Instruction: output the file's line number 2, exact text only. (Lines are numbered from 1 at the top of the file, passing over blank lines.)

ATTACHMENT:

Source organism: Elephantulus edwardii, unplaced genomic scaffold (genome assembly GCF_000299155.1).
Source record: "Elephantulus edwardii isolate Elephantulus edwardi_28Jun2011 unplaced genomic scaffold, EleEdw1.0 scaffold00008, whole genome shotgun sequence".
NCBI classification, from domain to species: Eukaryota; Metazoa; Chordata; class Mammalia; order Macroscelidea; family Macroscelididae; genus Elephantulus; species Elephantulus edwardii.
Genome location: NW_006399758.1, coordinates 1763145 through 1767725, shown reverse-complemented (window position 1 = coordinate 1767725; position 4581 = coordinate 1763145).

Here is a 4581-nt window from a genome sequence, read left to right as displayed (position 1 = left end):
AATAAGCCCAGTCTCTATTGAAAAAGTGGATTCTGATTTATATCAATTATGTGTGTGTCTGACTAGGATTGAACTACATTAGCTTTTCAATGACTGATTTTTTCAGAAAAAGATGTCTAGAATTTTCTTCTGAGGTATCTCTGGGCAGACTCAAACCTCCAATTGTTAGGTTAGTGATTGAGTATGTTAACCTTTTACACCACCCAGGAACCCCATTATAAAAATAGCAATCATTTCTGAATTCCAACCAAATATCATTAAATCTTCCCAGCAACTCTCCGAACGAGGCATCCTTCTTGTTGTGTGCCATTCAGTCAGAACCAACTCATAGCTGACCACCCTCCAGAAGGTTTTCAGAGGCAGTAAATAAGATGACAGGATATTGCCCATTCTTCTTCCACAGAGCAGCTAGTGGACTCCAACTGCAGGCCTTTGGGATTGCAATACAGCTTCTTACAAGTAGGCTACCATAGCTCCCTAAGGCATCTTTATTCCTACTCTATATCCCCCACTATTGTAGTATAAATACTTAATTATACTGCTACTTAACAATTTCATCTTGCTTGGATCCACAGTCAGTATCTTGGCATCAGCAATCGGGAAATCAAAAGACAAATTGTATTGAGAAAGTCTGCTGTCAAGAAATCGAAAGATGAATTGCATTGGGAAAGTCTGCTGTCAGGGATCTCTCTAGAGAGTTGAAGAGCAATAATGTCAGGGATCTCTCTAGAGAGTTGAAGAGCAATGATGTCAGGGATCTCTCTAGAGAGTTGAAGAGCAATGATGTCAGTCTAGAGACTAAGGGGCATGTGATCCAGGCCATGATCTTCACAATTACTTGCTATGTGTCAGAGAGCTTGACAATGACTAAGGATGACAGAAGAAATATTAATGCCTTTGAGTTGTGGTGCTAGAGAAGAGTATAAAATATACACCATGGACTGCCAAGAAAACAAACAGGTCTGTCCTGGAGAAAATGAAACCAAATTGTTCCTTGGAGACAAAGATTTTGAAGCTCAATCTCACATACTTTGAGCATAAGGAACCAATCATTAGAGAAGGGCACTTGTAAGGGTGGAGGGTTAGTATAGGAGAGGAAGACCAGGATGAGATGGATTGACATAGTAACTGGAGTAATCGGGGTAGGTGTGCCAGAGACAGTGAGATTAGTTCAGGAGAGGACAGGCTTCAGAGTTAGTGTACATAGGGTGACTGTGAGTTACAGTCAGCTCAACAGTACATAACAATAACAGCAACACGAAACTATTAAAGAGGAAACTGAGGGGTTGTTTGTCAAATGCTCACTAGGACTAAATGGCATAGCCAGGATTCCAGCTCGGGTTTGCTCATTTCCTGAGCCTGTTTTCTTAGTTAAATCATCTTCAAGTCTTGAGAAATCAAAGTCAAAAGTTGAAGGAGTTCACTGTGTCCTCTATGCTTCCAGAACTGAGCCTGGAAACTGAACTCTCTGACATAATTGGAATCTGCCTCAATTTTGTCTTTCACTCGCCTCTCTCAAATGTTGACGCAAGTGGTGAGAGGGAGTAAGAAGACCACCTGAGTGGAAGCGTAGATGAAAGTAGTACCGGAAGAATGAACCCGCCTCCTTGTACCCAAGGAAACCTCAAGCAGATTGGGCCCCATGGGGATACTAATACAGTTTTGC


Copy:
Source record: "Elephantulus edwardii isolate Elephantulus edwardi_28Jun2011 unplaced genomic scaffold, EleEdw1.0 scaffold00008, whole genome shotgun sequence".